Specifically, the court’s decision blocks the federal government from implementing any provision of the FAR Rule or the U.S. Department of Labor Guidance relating to the new reporting and disclosure requirements on government contractors and subcontractors and the restriction on arbitration agreements. As a result, these provisions of the final blacklisting rule will not go into effect on Oct. 25.
However, the preliminary injunction does not block implementation of the paycheck transparency provisions of the final rule. The rule’s paycheck transparency provisions are still scheduled to take effect on or after Jan. 1, 2017, requiring contractors to provide wage statements (which include the number of hours worked, pay rate and any deductions), and notice of any independent contractor relationship and overtime exemptions to their covered workers.
ABC, its ABC Southeast Texas Chapter and the National Association of Security Companies (NASCO) filed its legal challenge on Oct. 7 and filed a motion for temporary restraining order and preliminary injunction on Oct. 13. ABC was represented by Maury Baskin of the law firm Littler Mendelson, PC, ABC's general counsel.
It is unknown at this time whether the U.S. government plans to appeal the district court’s decision. Further developments on the legal challenge will be available in Newsline.
To learn more about the impact of the decision, ABC’s general counsel Littler Mendelson, P.C. has prepared an analysisof the court’s ruling.
ABC has consistently opposed the blacklisting proposal since the White House issued the Fair Pay and Workplaces Executive Order 13673 in July, 2014 and has:
- Supported legislative efforts to protect contractors from the policy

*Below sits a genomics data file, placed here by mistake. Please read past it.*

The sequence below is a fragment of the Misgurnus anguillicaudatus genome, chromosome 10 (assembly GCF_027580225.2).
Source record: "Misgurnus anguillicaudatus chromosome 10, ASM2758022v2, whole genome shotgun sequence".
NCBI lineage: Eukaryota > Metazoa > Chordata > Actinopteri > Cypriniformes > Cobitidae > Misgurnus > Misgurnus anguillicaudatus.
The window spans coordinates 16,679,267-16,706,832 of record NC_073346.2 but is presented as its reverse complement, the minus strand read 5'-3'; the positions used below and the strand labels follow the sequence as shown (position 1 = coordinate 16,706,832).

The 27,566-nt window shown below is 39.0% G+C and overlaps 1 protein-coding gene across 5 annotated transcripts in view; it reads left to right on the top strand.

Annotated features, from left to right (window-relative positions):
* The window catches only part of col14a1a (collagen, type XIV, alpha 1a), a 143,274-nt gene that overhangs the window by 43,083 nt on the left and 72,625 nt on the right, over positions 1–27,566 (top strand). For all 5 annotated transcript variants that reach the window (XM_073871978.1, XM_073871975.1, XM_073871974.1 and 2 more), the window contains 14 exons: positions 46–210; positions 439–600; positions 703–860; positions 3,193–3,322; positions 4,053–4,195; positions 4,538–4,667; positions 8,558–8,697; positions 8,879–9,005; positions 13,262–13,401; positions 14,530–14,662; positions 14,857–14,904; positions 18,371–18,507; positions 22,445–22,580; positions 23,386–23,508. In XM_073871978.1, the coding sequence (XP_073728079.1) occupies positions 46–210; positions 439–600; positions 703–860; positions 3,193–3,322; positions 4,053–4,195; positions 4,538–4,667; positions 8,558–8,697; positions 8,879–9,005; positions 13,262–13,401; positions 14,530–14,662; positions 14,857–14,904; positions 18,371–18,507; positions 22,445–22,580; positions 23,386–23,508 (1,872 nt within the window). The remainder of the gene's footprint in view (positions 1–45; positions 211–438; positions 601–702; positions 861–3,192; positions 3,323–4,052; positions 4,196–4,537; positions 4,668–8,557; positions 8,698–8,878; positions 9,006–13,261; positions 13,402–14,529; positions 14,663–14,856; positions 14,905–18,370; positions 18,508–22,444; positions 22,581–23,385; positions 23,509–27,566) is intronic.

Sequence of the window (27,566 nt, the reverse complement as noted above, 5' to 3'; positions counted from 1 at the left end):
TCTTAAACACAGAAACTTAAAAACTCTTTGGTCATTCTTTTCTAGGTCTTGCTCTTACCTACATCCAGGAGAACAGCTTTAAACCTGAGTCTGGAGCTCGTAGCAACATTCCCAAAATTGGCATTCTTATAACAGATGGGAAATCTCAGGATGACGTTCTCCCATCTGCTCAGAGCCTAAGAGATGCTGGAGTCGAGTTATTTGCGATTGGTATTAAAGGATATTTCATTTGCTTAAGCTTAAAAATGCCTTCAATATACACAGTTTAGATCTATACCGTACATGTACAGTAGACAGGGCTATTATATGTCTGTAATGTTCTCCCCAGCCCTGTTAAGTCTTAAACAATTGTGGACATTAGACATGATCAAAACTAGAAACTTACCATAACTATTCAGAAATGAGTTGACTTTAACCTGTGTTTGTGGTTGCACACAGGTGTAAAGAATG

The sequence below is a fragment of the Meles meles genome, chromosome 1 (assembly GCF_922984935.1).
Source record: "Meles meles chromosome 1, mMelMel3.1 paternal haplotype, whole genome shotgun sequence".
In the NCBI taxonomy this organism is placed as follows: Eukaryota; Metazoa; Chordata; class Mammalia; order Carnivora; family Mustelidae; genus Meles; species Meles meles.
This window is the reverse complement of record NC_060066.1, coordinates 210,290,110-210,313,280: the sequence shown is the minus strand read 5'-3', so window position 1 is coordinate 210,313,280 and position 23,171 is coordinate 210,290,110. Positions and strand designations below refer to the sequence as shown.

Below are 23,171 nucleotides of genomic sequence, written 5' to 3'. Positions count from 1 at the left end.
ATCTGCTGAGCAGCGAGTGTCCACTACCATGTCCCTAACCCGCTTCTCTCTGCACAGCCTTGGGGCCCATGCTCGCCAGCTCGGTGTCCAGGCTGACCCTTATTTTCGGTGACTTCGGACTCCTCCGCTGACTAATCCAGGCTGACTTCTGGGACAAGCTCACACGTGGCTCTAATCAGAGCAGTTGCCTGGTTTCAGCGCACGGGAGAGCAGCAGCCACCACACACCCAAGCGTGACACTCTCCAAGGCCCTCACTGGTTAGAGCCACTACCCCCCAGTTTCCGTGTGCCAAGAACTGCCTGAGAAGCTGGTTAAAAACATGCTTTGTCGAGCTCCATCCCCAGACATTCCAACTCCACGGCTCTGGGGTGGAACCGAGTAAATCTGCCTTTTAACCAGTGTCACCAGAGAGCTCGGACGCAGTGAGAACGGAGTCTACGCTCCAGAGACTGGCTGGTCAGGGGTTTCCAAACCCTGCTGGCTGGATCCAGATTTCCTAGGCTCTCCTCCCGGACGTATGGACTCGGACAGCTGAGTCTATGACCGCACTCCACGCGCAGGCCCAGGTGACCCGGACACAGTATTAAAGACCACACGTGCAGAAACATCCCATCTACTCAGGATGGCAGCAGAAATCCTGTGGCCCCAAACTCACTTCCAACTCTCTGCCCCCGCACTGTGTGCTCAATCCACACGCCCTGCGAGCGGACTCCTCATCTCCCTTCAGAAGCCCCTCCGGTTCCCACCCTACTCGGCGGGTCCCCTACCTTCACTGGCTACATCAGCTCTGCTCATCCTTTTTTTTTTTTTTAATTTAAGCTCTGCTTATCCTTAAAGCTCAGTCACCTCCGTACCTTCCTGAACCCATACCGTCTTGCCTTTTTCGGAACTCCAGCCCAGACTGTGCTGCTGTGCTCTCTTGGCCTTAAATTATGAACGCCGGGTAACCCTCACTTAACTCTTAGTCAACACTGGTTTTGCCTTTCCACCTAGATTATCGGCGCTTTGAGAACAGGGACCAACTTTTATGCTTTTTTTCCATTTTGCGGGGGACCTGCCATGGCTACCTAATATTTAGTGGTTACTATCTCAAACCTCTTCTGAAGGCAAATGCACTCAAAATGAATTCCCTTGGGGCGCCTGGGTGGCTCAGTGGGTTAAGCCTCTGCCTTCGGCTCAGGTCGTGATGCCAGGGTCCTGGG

- Submitted comments in August 2015 urging the withdrawal of the FAR and U.S. Department of Labor (DOL) proposals along with more than 300 ABC member companies
- Joined 19 other business trade groups in sending a Nov. 6, 2014, letter to DOL Secretary Thomas Perez and Director of the White House Domestic Policy Council Cecilia Muñoz requesting the president withdraw the executive order
- Spoken out against the executive order in an Oct. 13, 2014, White House listening session hosted by Secretary Perez, Director Muñoz and Deputy Director at OMB Beth Cobert.
A national survey of ABC members conducted in September found that:
- 51 percent of respondents said the rule’s onerous requirements, including reporting alleged violations that firms are still contesting, will force them to abandon the pursuit of federal contracts
- 91 percent of contractors said the rule will impose a significant or extreme burden for their firm through new requirements to compile information needed to comply with final rule
- 93 percent said the final rule will make the contracting process less efficient
- 98 percent said the final rule will make the contracting process more expensive.
For more information, visit abc.org/blacklisting.